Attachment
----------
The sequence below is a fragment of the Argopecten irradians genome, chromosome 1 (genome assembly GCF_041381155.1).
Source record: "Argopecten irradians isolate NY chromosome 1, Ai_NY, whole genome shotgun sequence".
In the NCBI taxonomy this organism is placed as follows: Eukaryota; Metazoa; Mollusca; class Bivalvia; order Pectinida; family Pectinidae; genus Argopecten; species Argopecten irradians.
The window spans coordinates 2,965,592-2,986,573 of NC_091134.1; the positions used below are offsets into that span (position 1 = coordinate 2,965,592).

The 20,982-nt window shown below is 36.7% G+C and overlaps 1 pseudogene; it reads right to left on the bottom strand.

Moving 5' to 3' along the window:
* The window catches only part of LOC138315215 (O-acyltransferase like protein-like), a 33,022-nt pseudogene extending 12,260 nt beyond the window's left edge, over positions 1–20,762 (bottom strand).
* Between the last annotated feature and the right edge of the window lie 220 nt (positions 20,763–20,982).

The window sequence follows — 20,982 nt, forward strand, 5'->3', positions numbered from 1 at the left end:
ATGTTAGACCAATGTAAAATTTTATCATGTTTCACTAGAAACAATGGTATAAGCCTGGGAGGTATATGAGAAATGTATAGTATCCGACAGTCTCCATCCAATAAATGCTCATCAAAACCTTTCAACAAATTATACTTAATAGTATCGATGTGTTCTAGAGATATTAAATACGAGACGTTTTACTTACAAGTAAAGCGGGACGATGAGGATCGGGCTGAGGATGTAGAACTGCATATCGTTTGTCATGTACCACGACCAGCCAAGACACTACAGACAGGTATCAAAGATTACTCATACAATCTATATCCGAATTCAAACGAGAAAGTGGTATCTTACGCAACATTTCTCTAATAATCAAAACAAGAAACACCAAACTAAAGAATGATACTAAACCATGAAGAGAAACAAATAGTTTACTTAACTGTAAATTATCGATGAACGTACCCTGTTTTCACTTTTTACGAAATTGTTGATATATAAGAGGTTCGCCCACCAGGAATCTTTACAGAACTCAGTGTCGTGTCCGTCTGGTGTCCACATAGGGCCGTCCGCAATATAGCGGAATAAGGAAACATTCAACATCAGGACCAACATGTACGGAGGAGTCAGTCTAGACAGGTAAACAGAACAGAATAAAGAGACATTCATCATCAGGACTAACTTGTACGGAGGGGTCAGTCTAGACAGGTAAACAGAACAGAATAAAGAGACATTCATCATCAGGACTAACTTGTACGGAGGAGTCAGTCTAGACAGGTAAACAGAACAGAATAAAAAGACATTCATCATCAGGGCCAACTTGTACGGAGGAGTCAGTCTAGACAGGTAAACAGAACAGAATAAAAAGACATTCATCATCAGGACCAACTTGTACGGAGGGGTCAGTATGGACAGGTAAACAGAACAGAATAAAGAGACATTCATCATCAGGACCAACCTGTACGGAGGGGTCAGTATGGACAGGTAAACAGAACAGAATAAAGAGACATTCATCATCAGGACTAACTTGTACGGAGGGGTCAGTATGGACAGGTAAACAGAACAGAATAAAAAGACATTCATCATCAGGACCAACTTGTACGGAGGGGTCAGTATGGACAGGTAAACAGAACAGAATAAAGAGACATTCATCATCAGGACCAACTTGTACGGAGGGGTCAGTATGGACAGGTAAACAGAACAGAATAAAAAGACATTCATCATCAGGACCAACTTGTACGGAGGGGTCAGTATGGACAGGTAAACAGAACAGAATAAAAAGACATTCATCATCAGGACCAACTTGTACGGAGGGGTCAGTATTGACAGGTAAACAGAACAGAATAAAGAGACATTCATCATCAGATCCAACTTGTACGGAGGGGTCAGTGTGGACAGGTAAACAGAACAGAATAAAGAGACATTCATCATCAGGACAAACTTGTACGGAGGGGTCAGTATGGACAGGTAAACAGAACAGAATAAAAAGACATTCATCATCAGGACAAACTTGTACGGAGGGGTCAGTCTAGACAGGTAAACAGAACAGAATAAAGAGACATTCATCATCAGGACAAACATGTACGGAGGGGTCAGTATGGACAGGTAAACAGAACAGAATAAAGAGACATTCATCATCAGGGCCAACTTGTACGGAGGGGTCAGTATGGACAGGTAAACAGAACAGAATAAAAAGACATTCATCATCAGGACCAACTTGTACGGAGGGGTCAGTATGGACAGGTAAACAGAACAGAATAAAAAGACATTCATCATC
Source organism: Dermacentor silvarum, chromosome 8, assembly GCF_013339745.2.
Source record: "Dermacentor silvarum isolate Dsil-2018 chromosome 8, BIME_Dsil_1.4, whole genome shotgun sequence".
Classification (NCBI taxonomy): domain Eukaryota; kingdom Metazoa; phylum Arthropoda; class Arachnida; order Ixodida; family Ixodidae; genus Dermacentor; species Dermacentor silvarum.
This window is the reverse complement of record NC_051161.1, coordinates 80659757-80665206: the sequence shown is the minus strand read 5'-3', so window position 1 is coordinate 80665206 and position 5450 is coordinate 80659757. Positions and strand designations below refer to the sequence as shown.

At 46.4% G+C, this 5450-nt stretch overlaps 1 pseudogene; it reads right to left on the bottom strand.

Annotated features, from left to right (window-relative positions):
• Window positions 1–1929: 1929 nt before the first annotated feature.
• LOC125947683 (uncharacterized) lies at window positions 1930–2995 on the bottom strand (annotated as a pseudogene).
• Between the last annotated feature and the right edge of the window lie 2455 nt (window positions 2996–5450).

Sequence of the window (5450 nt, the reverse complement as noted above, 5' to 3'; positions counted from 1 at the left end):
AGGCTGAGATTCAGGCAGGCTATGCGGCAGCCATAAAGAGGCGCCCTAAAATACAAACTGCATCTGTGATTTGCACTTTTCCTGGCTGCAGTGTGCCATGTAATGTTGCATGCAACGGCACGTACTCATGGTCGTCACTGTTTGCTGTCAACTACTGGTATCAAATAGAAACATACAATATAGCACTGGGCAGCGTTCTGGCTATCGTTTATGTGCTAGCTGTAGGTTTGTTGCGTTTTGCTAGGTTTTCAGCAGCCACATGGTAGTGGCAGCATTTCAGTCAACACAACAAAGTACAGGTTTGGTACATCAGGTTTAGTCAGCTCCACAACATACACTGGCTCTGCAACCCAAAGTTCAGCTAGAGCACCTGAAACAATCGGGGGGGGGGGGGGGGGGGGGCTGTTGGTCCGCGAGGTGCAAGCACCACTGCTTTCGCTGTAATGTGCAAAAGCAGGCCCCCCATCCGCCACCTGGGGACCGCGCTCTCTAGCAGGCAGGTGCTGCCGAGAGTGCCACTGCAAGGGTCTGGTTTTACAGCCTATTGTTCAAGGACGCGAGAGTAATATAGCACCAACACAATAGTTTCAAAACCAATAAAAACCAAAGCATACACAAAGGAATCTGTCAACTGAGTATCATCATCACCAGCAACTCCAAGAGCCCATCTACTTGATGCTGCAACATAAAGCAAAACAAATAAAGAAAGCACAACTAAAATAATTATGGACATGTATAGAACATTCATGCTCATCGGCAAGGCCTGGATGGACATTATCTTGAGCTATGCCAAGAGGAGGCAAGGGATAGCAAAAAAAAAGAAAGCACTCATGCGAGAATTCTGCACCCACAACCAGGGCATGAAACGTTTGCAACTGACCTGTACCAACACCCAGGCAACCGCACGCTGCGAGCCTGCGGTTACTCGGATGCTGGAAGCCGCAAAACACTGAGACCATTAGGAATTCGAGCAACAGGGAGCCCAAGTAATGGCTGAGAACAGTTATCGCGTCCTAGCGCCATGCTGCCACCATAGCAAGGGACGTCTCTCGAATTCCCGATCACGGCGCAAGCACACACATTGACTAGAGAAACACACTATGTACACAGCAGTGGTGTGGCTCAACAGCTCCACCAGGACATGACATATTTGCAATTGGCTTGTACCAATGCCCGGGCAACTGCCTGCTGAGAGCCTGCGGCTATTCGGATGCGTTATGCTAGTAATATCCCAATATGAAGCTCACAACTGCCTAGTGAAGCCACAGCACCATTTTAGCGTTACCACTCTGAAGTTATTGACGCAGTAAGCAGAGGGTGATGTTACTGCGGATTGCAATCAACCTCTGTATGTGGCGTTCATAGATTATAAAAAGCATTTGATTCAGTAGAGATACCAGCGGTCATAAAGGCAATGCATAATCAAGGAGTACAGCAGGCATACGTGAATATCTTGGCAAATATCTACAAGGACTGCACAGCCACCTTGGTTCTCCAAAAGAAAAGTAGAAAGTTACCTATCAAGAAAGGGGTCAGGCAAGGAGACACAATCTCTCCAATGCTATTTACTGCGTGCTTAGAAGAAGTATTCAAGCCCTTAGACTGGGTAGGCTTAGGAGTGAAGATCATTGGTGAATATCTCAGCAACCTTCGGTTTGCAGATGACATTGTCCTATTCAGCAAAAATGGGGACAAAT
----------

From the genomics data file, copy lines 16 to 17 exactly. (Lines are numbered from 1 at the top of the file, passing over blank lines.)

Annotated features, from left to right (window-relative positions):
• Window positions 1–1929: 1929 nt before the first annotated feature.